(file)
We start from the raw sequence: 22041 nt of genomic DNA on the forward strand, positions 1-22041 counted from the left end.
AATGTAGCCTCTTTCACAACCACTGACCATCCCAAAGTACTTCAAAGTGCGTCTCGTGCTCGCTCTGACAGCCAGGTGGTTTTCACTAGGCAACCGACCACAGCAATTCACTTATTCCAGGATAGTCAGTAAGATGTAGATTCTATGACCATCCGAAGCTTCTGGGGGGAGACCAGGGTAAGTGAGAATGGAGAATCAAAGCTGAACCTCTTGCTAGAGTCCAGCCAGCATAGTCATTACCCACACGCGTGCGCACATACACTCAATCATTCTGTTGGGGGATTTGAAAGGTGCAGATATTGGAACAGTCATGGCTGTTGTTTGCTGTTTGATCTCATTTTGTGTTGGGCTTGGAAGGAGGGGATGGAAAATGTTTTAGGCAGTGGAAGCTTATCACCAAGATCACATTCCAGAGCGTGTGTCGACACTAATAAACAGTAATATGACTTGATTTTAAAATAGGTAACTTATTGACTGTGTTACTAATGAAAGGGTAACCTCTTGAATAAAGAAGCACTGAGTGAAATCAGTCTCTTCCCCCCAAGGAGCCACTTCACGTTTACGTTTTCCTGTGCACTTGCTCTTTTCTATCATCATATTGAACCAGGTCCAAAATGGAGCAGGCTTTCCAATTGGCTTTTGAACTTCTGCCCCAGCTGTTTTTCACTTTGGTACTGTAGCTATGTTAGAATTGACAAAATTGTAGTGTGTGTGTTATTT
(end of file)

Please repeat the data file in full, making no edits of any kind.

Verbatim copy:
We start from the raw sequence: 22041 nt of genomic DNA on the forward strand, positions 1-22041 counted from the left end.
AATGTAGCCTCTTTCACAACCACTGACCATCCCAAAGTACTTCAAAGTGCGTCTCGTGCTCGCTCTGACAGCCAGGTGGTTTTCACTAGGCAACCGACCACAGCAATTCACTTATTCCAGGATAGTCAGTAAGATGTAGATTCTATGACCATCCGAAGCTTCTGGGGGGAGACCAGGGTAAGTGAGAATGGAGAATCAAAGCTGAACCTCTTGCTAGAGTCCAGCCAGCATAGTCATTACCCACACGCGTGCGCACATACACTCAATCATTCTGTTGGGGGATTTGAAAGGTGCAGATATTGGAACAGTCATGGCTGTTGTTTGCTGTTTGATCTCATTTTGTGTTGGGCTTGGAAGGAGGGGATGGAAAATGTTTTAGGCAGTGGAAGCTTATCACCAAGATCACATTCCAGAGCGTGTGTCGACACTAATAAACAGTAATATGACTTGATTTTAAAATAGGTAACTTATTGACTGTGTTACTAATGAAAGGGTAACCTCTTGAATAAAGAAGCACTGAGTGAAATCAGTCTCTTCCCCCCAAGGAGCCACTTCACGTTTACGTTTTCCTGTGCACTTGCTCTTTTCTATCATCATATTGAACCAGGTCCAAAATGGAGCAGGCTTTCCAATTGGCTTTTGAACTTCTGCCCCAGCTGTTTTTCACTTTGGTACTGTAGCTATGTTAGAATTGACAAAATTGTAGTGTGTGTGTTATTT